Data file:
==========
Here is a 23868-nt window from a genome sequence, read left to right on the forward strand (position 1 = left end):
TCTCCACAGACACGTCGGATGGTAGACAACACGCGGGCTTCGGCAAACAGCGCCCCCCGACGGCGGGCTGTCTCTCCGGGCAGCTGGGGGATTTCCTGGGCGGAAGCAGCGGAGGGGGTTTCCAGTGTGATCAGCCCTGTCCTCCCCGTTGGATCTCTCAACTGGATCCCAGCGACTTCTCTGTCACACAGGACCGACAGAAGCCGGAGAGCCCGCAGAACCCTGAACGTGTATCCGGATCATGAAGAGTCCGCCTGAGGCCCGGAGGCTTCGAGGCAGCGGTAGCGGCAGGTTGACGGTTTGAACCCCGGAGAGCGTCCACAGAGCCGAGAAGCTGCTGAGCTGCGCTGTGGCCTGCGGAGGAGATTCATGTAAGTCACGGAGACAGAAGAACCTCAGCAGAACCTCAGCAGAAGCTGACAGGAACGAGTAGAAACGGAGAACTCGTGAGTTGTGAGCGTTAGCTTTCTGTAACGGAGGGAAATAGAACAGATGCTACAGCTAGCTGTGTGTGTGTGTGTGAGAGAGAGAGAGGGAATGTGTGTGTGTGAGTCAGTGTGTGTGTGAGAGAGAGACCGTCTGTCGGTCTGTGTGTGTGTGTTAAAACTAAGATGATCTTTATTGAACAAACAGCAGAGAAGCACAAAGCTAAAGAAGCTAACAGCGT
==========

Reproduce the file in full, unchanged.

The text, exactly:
Here is a 23868-nt window from a genome sequence, read left to right on the forward strand (position 1 = left end):
TCTCCACAGACACGTCGGATGGTAGACAACACGCGGGCTTCGGCAAACAGCGCCCCCCGACGGCGGGCTGTCTCTCCGGGCAGCTGGGGGATTTCCTGGGCGGAAGCAGCGGAGGGGGTTTCCAGTGTGATCAGCCCTGTCCTCCCCGTTGGATCTCTCAACTGGATCCCAGCGACTTCTCTGTCACACAGGACCGACAGAAGCCGGAGAGCCCGCAGAACCCTGAACGTGTATCCGGATCATGAAGAGTCCGCCTGAGGCCCGGAGGCTTCGAGGCAGCGGTAGCGGCAGGTTGACGGTTTGAACCCCGGAGAGCGTCCACAGAGCCGAGAAGCTGCTGAGCTGCGCTGTGGCCTGCGGAGGAGATTCATGTAAGTCACGGAGACAGAAGAACCTCAGCAGAACCTCAGCAGAAGCTGACAGGAACGAGTAGAAACGGAGAACTCGTGAGTTGTGAGCGTTAGCTTTCTGTAACGGAGGGAAATAGAACAGATGCTACAGCTAGCTGTGTGTGTGTGTGTGAGAGAGAGAGAGGGAATGTGTGTGTGTGAGTCAGTGTGTGTGTGAGAGAGAGACCGTCTGTCGGTCTGTGTGTGTGTGTTAAAACTAAGATGATCTTTATTGAACAAACAGCAGAGAAGCACAAAGCTAAAGAAGCTAACAGCGT